The late Israeli humorist Ephraim Kishon once wrote a short piece about a boy who cried wolf, but when the people of the village came over, they realized the wolves were way too big for them to do anything about, so the beat up the little boy and the wolves proceeded to eat all their sheep.
That’s what’s taking place today at the Dept. of State, as reported with much flair by our own Tzvi Ben-Gedalyahu (Kerry Refuses Israeli Intel on Assad’s Use of Chemical Weapons).
But a failed foreign policy as magnificent as the United States’ shows up not only through learned reporting. It expresses itself in many different artistic forms, most notably as those Monty Python-style sketches otherwise referred to as State Dept. press briefings.
Subscribers the world over, I’m sure, are reading those emailed briefings not so much for content – we know they’re lying, all the time, to everyone, including each other and each man to himself – but for comedic technique, for that artistic touch that turns a heaping pile of putrid ox droppings into a message of hope.
Last night I received the most recent installment of that artistic series, created by the sure hands of Patrick Ventrell, Acting Deputy Spokesperson, in Washington, DC, April 23, 2013. The curtain is already up, the audience is listening, riveted, there’s a tense hush over the hall…
Reporter: The Israelis seem to be claiming that the Assad regime has repeatedly used chemical weapons – 100 percent. So, do you consider that they have crossed a redline right now?
Mr. Ventrell: Again, the Secretary answered this in a press availability already earlier today, and we’ll get the transcript to you shortly. But the bottom line is that we continue to support an investigation of all credible allegations of chemical weapons used to establish the facts of exactly what did or didn’t happen. But in terms of new information today, I don’t have anything for you one way or another other than to say that we coordinate closely with our partners, including the French, British, and the Israelis.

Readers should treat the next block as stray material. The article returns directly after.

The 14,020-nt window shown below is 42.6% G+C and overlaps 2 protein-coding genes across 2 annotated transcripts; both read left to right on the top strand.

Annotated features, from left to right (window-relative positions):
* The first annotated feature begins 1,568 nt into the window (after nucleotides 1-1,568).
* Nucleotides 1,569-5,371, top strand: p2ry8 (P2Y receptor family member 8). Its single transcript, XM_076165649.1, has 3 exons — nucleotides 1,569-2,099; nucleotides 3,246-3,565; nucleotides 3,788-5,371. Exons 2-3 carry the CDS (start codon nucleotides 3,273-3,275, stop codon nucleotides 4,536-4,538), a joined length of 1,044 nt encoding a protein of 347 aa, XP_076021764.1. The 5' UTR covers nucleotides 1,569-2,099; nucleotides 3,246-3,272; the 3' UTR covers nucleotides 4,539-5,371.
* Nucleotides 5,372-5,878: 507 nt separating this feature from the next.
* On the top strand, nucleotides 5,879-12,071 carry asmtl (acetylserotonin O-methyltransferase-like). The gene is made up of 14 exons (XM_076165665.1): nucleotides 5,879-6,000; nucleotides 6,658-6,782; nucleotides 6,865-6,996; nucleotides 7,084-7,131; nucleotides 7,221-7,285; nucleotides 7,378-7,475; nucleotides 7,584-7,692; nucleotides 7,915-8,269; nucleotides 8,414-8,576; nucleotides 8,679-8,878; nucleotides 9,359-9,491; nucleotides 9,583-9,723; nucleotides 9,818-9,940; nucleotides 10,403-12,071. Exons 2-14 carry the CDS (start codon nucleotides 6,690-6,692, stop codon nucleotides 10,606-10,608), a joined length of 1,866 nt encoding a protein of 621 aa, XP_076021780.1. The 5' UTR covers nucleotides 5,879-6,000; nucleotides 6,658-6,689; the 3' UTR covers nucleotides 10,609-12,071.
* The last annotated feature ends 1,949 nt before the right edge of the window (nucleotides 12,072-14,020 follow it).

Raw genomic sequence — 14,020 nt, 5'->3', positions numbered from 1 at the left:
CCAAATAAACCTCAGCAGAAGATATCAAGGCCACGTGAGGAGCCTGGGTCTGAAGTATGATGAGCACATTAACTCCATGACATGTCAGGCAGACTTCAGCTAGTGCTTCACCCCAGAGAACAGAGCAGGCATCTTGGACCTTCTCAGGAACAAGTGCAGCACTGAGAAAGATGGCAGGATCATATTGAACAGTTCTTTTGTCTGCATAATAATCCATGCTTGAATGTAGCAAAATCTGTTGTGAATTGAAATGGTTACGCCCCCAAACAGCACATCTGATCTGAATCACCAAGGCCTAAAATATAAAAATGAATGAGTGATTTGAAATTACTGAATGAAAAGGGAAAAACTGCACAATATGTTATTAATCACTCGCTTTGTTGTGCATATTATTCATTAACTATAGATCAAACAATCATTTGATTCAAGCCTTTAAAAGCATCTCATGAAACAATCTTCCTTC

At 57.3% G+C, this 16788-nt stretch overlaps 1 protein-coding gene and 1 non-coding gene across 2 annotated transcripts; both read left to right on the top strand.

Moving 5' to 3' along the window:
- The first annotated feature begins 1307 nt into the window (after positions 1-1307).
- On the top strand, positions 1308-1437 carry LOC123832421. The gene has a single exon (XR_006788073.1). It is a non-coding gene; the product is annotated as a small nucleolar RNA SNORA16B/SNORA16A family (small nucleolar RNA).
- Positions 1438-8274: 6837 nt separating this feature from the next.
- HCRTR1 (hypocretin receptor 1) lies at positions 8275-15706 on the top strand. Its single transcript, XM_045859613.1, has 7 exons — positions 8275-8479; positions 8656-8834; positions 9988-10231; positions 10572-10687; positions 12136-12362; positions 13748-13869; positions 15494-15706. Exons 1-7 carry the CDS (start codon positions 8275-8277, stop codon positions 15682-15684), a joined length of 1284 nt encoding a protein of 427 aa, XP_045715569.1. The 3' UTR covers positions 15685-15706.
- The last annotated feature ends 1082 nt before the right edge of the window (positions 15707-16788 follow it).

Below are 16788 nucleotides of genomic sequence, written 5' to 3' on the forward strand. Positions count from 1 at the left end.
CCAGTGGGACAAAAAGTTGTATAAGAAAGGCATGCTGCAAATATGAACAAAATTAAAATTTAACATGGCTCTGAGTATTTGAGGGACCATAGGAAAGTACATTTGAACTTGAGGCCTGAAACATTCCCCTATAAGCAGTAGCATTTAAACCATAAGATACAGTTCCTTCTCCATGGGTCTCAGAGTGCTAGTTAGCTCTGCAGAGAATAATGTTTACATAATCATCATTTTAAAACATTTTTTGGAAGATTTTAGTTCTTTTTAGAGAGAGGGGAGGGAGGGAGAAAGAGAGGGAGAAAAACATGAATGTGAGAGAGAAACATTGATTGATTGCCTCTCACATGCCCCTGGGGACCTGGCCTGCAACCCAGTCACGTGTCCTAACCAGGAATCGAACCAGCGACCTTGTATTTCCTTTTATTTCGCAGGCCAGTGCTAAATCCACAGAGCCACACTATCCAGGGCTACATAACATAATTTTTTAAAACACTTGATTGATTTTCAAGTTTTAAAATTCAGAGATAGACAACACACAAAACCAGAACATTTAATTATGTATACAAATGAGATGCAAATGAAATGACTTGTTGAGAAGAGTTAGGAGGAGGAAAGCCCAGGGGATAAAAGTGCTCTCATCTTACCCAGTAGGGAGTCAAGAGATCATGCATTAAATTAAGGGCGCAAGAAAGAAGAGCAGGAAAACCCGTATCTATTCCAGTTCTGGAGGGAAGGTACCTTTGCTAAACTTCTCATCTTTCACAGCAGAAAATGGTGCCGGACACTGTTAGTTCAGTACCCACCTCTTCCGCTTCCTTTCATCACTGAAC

Reporter: You’re saying that we are supporting these investigations, but we all know the Syrian regime has been refusing the UN team. How are you going to able to investigate it if the regime is not allowing you to do that? Or how long you are going to use this rhetoric even though nothing is happening on the ground?
Mr. Ventrell: We are encouraging the Syrians to allow the team in, but we’ll be looking at all sources of evidence in terms of chemical weapons use. And we are strongly urging the regime not to use chemical weapons.
Reporter: Do you have any kind of a timetable? I mean, if the regime keeps refusing that for two more months, are you going to just use same arguments that it should be happening but it’s not happening?
Mr. Ventrell: I’m not going to preview any potential next steps, but we’re closely coordinating with our allies and watching the situation very carefully.
Reporter: Do you think that the Israelis are making it up with respect to the chemicals, since you didn’t concur with the report?
Mr. Ventrell: I mean, I’d really refer you to the Israelis for more information. I think the Secretary also talked about a phone call he had with Prime Minister Netanyahu this morning. So, again, I refer you to the Israelis for more details about who it was in the government that spoke at what level, but I refer you to them for clarification.
Reporter: But they said they conveyed it to Washington and Washington didn’t agree with the information. So, again, do you have any suspicion that the Israelis are making it up?
Mr. Ventrell: I don’t think we’d characterize it that way. I think you need to look at the Secretary’s transcript where he talks about his discussion with the Prime Minister of Israel, which we’ll be releasing shortly. That was in a press availability just a few minutes ago.
Reporter: Is the U.S. determination on whether chemical weapons are used or not a political determination or a technical determination?
Mr. Ventrell: I mean, I think I would describe it as a technical determination in terms of the various materials that may or may not have been used. And so we’ll continue to look at that very closely.